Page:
3 clinics across Leura, Faulconbridge
and Winston Hills

4 Tips for a Happy Christmas

Choose the Christmas You Want

2020 and 2021 will be remembered as the years when we were kept apart from those who we value and want to spend time with. I believe that we can create an end to 2021 which will be one that we recall because we had a great time with those we love. I would like to offer some thoughts that we could use to set up a wonderful time at Christmas. 

December is a common time for us to come together. The last 12 months we have been kept apart by Government policy quite intentionally. This has happened around the western world. Although it was done in the name of health, it is profoundly anti-health.  

We've been locked in our houses. We're not allowed to meet and do any of the things we enjoy. 

So we're going to make an effort this December to come together with our friends and family. I want to help everyone have a happy time by finding the neutral areas that we can all enjoy. An essential part of the international government policy is to fan points of conflict. We are going to resist that and find the areas of shared experience.  


When we come together it is often over food. The invitation to join a table and "break bread" has a long tradition. In many cultures being asked into the home to share the table and its plenty is one of the significant signs of intimacy. The shared meal is central to Catholic liturgy. 

That's actually a very significant moment. Friendship is enriched when you invite people to break bread. 

Our Family can be either a blood connection or those we invite into our heart and hearth. However, the family that we have, blood and choice, is often a family of shared experience. And so it is coming together and remembering all those experiences good and bad that often create a great deal of laughs.  

Shared Experience

That's how we come together and share experience. Those shared stories really unite us when we remember the time that a cousin ran through a glass door and cut themselves to ribbons. And the whole of Christmas was suddenly about that event.  

When we look at cultures with oral traditions, the stories over meals are central to the passing on of not just family but also community and national traditions. The Aboriginal's dreaming and story lines happen around fires and meals. They have a lot to teach us about the value of the time together with shared narrative and food.  

We have these milestone events that occur that are often great points of reminiscing and enjoyment. And so the shared experience can be the meal you're sitting at. We want to create these concepts of memories that are meaningful and relevant. Another element of long term memories is an emotion. Great food with memorable flavours will act to cement the memory. It seems that our traditions are based on our physiology.

If we want to make a lasting memory adding a sensory experience will ensure that the memory is not just fleeting, but lasting. That's how the brain works, but they also create points of coming together for enjoyment. So we share something and often a great way to celebrate is a nice meal. Christmas is marked by everyone wanting to contribute.

An old New Zealand saying is "ladies a plate and gents a crate". Not very upmarket, but I know that many genuine memories were made at such family events. Everyone gets to contribute. There is great satisfaction in being part of the production. Appreciating others' contribution and seeing others enjoy the fare that you bring.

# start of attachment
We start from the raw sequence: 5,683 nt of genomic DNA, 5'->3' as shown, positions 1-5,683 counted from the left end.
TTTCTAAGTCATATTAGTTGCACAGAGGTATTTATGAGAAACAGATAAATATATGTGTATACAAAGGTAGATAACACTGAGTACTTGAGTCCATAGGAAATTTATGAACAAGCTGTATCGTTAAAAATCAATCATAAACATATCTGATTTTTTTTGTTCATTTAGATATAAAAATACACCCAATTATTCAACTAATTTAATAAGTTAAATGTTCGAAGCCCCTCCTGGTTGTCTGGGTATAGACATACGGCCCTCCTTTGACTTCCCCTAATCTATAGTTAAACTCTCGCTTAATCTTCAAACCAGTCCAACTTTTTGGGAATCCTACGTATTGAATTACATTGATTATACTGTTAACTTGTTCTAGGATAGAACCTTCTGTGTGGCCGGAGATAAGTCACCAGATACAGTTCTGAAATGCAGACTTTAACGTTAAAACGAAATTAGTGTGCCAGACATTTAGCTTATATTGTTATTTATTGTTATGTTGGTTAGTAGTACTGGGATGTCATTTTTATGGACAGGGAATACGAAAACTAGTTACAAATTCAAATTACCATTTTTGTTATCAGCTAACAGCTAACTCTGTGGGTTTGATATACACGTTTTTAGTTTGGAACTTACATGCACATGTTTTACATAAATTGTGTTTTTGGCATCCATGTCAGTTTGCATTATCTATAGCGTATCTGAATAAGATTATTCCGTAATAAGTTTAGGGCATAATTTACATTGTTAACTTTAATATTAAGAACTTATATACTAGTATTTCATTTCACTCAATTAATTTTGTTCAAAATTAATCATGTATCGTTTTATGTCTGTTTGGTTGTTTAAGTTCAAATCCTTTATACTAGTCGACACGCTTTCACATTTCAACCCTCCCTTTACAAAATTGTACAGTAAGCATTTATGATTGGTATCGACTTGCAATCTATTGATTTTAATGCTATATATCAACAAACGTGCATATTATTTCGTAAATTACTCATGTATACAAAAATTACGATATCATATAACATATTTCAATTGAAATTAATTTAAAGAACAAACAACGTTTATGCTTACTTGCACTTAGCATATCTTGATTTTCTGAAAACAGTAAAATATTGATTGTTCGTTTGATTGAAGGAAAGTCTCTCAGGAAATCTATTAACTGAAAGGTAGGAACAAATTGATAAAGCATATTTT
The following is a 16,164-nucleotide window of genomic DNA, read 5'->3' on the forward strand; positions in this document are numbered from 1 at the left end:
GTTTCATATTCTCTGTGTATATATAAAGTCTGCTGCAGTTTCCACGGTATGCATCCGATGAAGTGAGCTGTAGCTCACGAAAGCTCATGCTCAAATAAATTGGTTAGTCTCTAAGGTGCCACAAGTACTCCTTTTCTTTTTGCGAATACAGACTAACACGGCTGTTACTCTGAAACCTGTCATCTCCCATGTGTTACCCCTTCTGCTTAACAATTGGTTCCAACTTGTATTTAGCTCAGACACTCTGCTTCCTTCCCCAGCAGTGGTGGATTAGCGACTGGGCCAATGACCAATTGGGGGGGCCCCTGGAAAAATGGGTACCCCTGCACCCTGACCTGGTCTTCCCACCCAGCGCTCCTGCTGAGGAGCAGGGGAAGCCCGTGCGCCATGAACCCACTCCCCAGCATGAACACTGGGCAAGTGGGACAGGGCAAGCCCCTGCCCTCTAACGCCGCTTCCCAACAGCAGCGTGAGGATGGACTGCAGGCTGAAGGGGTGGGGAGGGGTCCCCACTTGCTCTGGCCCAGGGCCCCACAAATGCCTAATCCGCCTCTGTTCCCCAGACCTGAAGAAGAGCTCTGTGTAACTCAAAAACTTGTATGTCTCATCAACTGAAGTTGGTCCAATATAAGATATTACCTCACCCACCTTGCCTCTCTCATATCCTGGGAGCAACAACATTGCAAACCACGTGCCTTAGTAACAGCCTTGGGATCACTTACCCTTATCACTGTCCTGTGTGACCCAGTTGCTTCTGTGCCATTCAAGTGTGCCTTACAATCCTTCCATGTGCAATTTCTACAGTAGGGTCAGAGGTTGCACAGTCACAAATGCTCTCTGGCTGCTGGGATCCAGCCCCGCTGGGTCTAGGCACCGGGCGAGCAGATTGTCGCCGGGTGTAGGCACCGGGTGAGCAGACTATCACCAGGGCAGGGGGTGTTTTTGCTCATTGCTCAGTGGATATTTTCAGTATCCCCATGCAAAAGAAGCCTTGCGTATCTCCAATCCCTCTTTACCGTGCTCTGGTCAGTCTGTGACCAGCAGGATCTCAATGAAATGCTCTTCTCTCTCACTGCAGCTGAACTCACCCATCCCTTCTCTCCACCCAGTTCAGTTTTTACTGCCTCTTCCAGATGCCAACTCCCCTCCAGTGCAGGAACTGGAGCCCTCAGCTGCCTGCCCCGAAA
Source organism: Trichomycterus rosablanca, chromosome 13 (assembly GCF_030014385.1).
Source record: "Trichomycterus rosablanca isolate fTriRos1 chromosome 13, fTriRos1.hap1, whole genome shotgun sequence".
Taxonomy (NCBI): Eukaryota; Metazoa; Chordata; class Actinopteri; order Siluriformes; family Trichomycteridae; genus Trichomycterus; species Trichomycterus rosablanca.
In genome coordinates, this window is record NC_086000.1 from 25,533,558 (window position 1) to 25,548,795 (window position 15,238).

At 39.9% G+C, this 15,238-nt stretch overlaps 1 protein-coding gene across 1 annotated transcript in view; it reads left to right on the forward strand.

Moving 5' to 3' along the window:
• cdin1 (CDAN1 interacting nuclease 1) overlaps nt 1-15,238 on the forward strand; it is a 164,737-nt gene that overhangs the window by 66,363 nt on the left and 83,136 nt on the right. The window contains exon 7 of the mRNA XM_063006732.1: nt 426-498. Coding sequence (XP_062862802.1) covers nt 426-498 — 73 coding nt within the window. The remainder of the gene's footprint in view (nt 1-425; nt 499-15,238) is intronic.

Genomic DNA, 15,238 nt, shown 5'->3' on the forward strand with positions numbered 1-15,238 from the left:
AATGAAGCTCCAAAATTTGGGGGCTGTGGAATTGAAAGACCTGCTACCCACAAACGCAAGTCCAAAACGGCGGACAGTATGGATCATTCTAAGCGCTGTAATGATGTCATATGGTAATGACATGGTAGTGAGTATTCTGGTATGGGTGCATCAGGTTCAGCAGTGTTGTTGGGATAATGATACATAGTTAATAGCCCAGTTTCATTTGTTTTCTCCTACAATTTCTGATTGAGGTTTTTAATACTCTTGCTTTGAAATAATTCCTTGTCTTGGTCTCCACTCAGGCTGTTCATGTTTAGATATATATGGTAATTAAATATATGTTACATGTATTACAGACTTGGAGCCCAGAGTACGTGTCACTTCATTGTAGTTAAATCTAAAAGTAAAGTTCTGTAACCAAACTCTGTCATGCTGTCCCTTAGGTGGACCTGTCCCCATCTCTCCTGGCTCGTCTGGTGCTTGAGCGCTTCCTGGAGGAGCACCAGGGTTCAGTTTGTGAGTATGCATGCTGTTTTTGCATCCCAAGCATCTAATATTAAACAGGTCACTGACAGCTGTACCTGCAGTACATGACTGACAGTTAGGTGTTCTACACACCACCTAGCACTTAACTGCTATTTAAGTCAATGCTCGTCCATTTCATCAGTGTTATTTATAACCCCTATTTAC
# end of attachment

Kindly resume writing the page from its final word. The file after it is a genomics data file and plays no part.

Everyone has an involvement and no one's left doing all the work. 

Common Interests

The other thing that we'll often find when we sit down is that we can share common interests. They're these touch points that we each have. They are the thing that we go to first, you know, the magazine you pick up first, the YouTube channel you subscribe to will reveal what it is that you have as a personal interest. One of the things that deepens the relationships with others is to discover that you share a common interest.

To your delight, someone in your circle actually has a common interest you didn't know about. A wide ranging discussion will lead to discovering the unknown. A more offbeat interest, like they're into Japanese anime or another subculture, will lead to a deep friendship as you connect over an interest that only a few will be able to appreciate. 

We may have an interest that we feel is a little weird to announce everywhere we go. So finding those common points often creates much closer connection, and that's what makes getting together worthwhile. We want to meet on a connect. We want to collect solidly on points that are meaningful to us and find out more about each other so that we can create a healthy relationship with our friends and family, where we're enjoying them for all the reasons that we can love them. And we can love them with all their flaws as well.

That's part of the challenge!


So for Christmas, 4 things to think about: sharing food, sharing experience, learning about each other to discover that there's often a common touch point that you know about, and just to know that the family that we choose or we're born with is the important reference point. If you can't really stay in contact with those people on good terms, it's not really boding well for the rest of your life. We've got to be able to agree to disagree on things. And remember that there's so much more that we share that is rich and meaningful that binds us.

And despite what we're being encouraged to do, to divide and conquer, we're going to defeat that message by coming together with heartfelt affection for each other and enjoy a wonderful December and start the 2022 year on a really good footing, feeling good about where we're going as community and family. So I'll look forward to you enjoying a super healthy year in 2022.